Premium Rush (review)
I’m “biast” (pro): love love love Joseph Gordon-Levitt
I’m “biast” (con): haven’t been a big fan of director David Koepp’s previous flicks
(what is this about? see my critic’s minifesto)
Kids, do not try this at home. In real life, a bike messenger like Wilee — who zips through the streets of Manhattan with no gears, no brakes, and absolutely no respect for anyone else using public passages — is an urban hazard: I’ve nearly been run down by guys like him countless times, as have probably 99 percent of all New Yorkers. But in a zippy popcorn flick like Premium Rush? He’s a charmer, not the least because he’s played by Joseph Gordon-Levitt (The Dark Knight Rises, 50/50), who is effortlessly cool and engaging onscreen, always. But also because this slyly structured, pseudo-real-time carnival ride ripples with undercurrents of moral complexity that end up giving Wilee — and us — pause to consider the impacts of our actions both large and small. In fact, what appears at first to be a straightforward tale of action and thrills as Wilee courts death sailing down Broadway in rush-hour traffic develops into something a lot thornier as it unfurls.
The job sounds simple enough: Wilee gets a “premium rush” assignment to ferry a small envelope from Columbia University on the Upper West Side to a location way down in Chinatown in 90 minutes. But almost as soon as he collects it, there’s a mysterious guy (Michael Shannon: Machine Gun Preacher, Jonah Hex) in a suit trying to get it away from him, and it appears he will stop at nothing to stop Wilee. Wilee has no idea what’s in the envelope, but he does have professional pride — no one gets the package he has been entrusted with except the person he’s supposed to deliver it to.
Smart stuff ricochets from every angle. What seems like outrageous coincidence — wait, the woman who needs to move the envelope (Jamie Chung: The Hangover Part II, Grown Ups) is the roommate of Wilee’s girlfriend (Dania Ramirez: American Reunion)? ridiculous! — turns out not to be, for very good reasons. Shannon is hilariously, terrifyingly unleashed, seething with violent menace and psychological chaos: his character keeps telling people his name is Forrest J. Ackerman, which we know it isn’t, and there is, weirdly and wonderfully, no explanation for his name-dropping an iconic science-fiction author. Director and screenwriter (with John Kamps) David Koepp (Ghost Town, Secret Window) uses New York City to spectacular effect, not futzing with the geography as so many films do and snappily capturing the vibe and the attitude, partly via a bike cop (Christopher Place) who also ends up on Wilee’s tale, for more obvious reasons. Place exudes a gloriously typical New York exasperation and perseverance that is a positive flip side to Shannon’s rage.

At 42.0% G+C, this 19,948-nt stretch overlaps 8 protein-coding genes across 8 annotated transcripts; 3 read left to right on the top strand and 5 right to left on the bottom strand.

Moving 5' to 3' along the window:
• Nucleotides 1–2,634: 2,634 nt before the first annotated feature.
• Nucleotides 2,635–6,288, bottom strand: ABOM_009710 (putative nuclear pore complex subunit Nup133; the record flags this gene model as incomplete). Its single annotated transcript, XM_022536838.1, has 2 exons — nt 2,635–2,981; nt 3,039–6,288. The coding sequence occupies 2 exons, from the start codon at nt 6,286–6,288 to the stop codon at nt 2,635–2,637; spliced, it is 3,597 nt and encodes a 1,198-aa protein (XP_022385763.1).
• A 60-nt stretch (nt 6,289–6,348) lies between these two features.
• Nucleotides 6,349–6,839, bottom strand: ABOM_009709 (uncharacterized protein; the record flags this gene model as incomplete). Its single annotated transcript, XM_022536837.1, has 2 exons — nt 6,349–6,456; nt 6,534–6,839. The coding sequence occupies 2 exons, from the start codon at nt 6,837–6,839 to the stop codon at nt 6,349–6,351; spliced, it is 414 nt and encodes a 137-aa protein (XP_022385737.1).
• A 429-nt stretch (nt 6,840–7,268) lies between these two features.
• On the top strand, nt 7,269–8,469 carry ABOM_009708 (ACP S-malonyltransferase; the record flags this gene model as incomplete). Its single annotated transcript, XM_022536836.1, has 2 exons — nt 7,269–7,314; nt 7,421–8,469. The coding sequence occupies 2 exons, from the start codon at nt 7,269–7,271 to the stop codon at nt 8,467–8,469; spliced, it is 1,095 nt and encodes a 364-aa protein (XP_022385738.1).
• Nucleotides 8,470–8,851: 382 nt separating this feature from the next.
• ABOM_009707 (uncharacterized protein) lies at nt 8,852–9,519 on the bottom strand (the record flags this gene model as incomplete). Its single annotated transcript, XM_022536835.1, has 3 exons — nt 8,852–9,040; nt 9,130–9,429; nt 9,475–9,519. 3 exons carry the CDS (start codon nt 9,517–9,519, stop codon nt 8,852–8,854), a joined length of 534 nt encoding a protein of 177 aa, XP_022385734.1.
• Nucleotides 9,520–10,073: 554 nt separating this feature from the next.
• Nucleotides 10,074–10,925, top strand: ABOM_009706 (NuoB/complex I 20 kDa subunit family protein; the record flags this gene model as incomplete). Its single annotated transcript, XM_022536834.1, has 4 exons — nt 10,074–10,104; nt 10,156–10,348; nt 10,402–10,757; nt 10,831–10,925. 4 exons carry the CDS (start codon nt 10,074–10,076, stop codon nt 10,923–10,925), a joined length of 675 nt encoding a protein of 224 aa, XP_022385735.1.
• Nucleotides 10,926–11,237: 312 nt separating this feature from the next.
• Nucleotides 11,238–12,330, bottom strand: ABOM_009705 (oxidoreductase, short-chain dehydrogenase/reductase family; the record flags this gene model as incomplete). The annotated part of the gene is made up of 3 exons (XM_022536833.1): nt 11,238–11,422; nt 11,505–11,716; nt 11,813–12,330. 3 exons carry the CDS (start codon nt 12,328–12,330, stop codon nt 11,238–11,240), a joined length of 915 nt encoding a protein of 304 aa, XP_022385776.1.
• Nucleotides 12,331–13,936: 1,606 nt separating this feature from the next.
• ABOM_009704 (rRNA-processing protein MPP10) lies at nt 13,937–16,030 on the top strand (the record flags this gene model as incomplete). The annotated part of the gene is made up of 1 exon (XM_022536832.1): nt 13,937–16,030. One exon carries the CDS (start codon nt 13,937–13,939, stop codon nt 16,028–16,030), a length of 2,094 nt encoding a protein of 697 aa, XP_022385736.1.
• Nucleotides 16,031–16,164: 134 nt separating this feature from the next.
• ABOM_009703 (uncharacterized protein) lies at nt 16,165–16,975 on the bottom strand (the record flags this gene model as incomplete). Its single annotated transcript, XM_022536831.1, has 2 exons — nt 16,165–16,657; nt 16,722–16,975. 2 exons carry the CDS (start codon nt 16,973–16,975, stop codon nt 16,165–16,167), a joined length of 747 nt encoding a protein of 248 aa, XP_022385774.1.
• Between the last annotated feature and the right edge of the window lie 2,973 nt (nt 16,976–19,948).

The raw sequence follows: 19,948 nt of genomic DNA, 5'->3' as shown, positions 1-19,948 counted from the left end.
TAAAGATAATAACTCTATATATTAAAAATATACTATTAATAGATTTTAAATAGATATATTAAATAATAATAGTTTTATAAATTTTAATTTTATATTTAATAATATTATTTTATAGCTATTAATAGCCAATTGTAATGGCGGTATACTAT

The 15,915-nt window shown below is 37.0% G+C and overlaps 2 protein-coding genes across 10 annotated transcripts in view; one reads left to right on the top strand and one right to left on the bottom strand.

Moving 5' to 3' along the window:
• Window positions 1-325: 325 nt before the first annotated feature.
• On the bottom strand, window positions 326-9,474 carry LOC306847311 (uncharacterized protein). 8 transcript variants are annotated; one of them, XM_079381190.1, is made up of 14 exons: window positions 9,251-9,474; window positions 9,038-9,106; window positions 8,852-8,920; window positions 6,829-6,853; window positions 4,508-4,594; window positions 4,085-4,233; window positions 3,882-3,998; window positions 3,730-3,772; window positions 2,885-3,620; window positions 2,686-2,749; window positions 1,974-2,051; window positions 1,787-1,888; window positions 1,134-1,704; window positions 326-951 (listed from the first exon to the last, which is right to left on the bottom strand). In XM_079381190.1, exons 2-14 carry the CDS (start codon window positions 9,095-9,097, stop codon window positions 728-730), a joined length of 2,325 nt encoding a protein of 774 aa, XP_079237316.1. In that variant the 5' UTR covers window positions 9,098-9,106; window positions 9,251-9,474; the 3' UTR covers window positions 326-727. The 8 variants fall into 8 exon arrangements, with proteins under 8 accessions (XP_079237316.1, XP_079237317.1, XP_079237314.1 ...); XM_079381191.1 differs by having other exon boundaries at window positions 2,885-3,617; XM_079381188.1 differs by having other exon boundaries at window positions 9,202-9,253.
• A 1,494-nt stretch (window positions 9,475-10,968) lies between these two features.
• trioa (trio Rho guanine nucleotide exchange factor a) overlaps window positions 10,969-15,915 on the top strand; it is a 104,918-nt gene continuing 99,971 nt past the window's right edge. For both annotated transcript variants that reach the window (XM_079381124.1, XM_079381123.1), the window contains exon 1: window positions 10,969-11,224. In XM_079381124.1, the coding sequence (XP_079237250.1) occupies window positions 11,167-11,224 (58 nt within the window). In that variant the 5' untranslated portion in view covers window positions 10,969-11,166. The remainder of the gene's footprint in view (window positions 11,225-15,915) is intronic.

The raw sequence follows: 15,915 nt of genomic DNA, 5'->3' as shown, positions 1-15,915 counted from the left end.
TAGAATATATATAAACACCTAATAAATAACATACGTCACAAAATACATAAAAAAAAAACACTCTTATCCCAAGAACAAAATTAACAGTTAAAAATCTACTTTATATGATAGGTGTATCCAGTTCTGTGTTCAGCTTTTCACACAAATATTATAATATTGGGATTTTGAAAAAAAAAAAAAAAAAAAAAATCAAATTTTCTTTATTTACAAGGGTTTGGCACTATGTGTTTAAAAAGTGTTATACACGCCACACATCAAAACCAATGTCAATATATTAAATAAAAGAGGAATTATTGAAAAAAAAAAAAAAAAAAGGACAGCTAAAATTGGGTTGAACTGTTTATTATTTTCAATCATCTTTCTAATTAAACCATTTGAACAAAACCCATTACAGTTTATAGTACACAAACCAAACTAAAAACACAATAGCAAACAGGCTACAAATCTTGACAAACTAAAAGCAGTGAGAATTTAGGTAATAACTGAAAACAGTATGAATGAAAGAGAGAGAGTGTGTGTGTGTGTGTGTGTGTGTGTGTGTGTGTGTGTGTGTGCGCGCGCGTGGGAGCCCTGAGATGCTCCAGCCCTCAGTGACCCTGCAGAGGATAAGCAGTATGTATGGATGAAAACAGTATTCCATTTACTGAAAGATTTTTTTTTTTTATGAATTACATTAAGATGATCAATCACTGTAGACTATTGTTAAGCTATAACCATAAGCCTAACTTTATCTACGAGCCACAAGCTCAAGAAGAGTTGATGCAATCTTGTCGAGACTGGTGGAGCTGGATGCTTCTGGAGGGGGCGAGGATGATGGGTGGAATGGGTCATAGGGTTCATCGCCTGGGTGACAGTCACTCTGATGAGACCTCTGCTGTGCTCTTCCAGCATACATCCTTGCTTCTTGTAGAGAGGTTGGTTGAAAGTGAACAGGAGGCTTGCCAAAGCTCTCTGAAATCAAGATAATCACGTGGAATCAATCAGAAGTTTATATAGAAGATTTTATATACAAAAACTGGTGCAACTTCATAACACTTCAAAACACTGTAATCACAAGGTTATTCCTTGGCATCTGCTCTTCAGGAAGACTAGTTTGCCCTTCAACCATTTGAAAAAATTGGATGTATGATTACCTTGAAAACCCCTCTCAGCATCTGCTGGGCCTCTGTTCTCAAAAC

Most intriguing is Wilee’s prescience in motion, as he foresees the best way to run an obstacle course of pedestrians, taxis, wrong-way traffic, and other impediments without having to brake (since, you know, he has no brakes). Wilee’s not a stupid guy, and as we learn along the way, he’s not the self-centered guy he might appear to be, either, and makes equally quick, difficult decisions about what’s right and what’s wrong, not just what’s crashable and what isn’t. It’s all so fast and frenetic and cheerworthy in the moment that you might not realize how much it will stick with you afterward.